The reason that many comic book store owners would be willing to work, for in effect, less than minimum wage is, in my view, a combination of two things: 1: The owners love being in the business and do not want to do anything else. As long as they are able to somehow stay in business, they will, and will keep going. 2: The owners really do not want to go work for someone else, mainly for the loss of freedom to do what they want every day at work plus if there is no really better prospect for work, except for something at or near minimum wage, there is not much incentive or urgency to change their work. In many cases it may be that the alternatives offers not much upside or improvement from working for themselves, so there is no rush or incentive to close the store and go work for someone else.

I think part of the reason many owners do not want to close their store, no matter how bad things are financially, is that they feel, and I think they are correct, is that it is something that will be ‘gone and lost forever’; i.e. the closing of the store will be the passing of an era and a tragedy to them and their customer, so they try to hold on for as long as possible. There was time and era where many comic book stores did very well and a dream job for many people. A person, who only really needed to have an interest and knowledge of comics, could go sign up with a distributor for a credit limit of $5,000 on net 7 day terms, lease a store space, and be profitable from almost the first day. A comic book store owner didn’t even need to be a high school graduate, would be able to make a very good middle class income, and was the master of their own fate. One of my friends during the mid 1990s boom, had sales of over $100,000 most years and a few years may have had sales as high as $180,000 per year, all out of a 600 sqft or so store, in a multiunit building  that they owned (three rental units and one commercial unit for the store). This was also around the same time that many comic book store owners bought their own store or building the store was in because they felt the comic book store was going to be around for a long time and wanted to own the building instead of leasing.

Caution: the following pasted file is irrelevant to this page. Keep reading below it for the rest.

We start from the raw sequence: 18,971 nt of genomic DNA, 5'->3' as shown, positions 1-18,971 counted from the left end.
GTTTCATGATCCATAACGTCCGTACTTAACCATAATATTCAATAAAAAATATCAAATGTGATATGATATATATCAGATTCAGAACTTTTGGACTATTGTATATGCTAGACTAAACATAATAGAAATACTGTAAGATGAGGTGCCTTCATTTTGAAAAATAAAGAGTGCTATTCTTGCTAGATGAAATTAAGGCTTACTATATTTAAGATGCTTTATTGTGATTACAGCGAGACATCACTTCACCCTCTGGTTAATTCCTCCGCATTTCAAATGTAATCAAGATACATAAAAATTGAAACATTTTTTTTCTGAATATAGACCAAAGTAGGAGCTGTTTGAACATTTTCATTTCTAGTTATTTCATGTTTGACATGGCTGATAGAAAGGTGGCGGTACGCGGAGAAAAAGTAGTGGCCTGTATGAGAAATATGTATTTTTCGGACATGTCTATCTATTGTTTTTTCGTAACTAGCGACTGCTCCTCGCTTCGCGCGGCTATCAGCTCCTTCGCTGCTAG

Today, there are still a number of stores in this situation and one of the big reasons that those store has been able to remain open is that the store has been shielded from rent increases, due to the escalation of real estate prices over the years, because the store owner owns the building. The problem in these situation is that many times the stores are only marginally profitable, even with the owner owning the building. In many cases in this situation the owner eventually sells the building as they retire but the store ends up closing since there is no way to keep the store as an going business due to the fact that the store is really not profitable enough to support a market level lease, so no one can buy the store as a going business.

Anyways, onto the inventory problem. The big problem is that for many stores there is a massive buildup in inventory which takes up most or all of the store profit, and eventually kills the store. Instead of having cash to pay bills, especially rent, utilities (electric, gas, phone) and the weekly invoice for new product shipment from Diamond, the store is unable to continue on. Over the years I have seen some stores so bad off that they had their electricity shut off or phone shut off. In one case of the phone being shut off the store could not process credit cards at the store and customers had to make arrangements to pay by check or cash, since the store was unable to process credit cards. In another case the store was so bad off that the mall locked the store out of their commercial space and seized all of the inventory in the store for non payment of rent. (Under state law this was legal and a right of remedy available to landlords for non payment of rent on commercial leases.)